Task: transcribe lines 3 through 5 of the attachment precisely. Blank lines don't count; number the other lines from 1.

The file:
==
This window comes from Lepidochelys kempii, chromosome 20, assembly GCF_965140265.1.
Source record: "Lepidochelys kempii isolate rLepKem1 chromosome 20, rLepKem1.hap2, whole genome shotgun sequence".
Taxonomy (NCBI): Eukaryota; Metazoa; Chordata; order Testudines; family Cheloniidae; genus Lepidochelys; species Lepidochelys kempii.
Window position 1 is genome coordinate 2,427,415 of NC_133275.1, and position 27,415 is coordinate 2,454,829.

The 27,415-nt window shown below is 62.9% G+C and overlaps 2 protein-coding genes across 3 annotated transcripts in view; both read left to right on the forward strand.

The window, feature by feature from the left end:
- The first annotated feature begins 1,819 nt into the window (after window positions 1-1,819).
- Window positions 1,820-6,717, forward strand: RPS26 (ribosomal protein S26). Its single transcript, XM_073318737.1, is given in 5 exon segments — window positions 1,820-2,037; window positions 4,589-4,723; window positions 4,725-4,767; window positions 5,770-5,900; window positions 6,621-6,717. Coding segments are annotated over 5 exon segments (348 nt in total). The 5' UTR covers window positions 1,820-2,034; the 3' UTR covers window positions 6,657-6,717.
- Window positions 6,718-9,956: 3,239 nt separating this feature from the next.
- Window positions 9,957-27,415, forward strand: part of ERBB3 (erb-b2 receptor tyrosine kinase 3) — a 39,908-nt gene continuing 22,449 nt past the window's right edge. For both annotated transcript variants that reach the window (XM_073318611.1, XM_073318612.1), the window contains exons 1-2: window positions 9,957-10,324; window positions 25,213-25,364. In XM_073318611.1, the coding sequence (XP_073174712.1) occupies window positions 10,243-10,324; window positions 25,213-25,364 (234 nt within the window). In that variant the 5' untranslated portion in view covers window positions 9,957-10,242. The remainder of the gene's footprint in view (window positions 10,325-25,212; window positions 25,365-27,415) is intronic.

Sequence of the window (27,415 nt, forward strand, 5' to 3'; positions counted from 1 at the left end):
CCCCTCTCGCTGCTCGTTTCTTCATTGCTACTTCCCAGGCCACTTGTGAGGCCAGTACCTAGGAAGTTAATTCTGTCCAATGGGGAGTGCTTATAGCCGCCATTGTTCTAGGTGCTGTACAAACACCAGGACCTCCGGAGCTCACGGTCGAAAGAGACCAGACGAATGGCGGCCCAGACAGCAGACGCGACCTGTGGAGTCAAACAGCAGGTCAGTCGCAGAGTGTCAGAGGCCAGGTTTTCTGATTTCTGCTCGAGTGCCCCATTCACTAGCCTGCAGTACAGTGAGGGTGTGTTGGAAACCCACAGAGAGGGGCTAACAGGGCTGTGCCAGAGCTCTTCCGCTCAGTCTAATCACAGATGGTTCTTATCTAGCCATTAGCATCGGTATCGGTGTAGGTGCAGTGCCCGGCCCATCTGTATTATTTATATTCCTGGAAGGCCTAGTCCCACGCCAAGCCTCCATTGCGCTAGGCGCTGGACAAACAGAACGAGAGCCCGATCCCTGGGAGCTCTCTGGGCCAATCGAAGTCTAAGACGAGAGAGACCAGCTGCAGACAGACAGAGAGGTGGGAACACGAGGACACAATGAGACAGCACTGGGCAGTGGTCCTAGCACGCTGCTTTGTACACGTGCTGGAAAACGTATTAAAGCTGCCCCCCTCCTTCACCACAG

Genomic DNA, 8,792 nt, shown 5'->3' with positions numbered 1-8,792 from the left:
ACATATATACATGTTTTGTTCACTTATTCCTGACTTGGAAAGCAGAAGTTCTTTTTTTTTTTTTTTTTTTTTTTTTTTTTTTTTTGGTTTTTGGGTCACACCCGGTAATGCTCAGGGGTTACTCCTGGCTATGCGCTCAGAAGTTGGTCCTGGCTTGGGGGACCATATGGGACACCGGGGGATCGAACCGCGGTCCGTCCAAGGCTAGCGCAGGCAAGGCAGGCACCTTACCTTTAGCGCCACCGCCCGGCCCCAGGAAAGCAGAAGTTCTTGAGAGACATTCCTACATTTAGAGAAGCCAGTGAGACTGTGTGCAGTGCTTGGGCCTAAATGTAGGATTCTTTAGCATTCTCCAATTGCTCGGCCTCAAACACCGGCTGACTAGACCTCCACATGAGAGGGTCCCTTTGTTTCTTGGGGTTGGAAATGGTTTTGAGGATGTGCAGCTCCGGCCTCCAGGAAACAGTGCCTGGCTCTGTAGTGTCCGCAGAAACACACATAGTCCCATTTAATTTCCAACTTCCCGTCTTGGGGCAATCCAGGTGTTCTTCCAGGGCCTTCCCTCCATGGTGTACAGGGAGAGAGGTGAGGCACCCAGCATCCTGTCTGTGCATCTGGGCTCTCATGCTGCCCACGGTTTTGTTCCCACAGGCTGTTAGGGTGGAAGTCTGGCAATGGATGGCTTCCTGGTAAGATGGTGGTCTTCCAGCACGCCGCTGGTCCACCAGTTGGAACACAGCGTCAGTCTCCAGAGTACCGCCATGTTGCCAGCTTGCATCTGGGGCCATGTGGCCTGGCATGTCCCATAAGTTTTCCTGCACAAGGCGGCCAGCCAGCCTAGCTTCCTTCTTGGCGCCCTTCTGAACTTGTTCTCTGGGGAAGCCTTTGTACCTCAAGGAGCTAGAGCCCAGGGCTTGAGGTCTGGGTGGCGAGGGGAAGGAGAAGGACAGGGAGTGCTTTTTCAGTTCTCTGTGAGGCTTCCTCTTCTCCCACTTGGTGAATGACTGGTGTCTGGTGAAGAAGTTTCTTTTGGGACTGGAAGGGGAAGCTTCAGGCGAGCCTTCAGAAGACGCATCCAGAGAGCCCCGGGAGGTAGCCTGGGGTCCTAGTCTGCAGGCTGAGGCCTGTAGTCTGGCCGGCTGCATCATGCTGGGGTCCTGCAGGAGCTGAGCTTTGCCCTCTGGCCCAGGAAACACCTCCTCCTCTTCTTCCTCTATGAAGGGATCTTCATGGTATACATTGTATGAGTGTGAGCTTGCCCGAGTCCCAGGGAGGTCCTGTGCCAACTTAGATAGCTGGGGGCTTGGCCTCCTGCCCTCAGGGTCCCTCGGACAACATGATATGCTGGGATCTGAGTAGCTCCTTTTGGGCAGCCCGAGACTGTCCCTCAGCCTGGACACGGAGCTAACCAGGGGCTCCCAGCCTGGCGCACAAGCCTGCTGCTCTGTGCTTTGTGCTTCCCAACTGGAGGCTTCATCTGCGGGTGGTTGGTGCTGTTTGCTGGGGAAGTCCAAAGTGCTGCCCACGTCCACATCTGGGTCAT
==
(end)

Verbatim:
Taxonomy (NCBI): Eukaryota; Metazoa; Chordata; order Testudines; family Cheloniidae; genus Lepidochelys; species Lepidochelys kempii.
Window position 1 is genome coordinate 2,427,415 of NC_133275.1, and position 27,415 is coordinate 2,454,829.

The 27,415-nt window shown below is 62.9% G+C and overlaps 2 protein-coding genes across 3 annotated transcripts in view; both read left to right on the forward strand.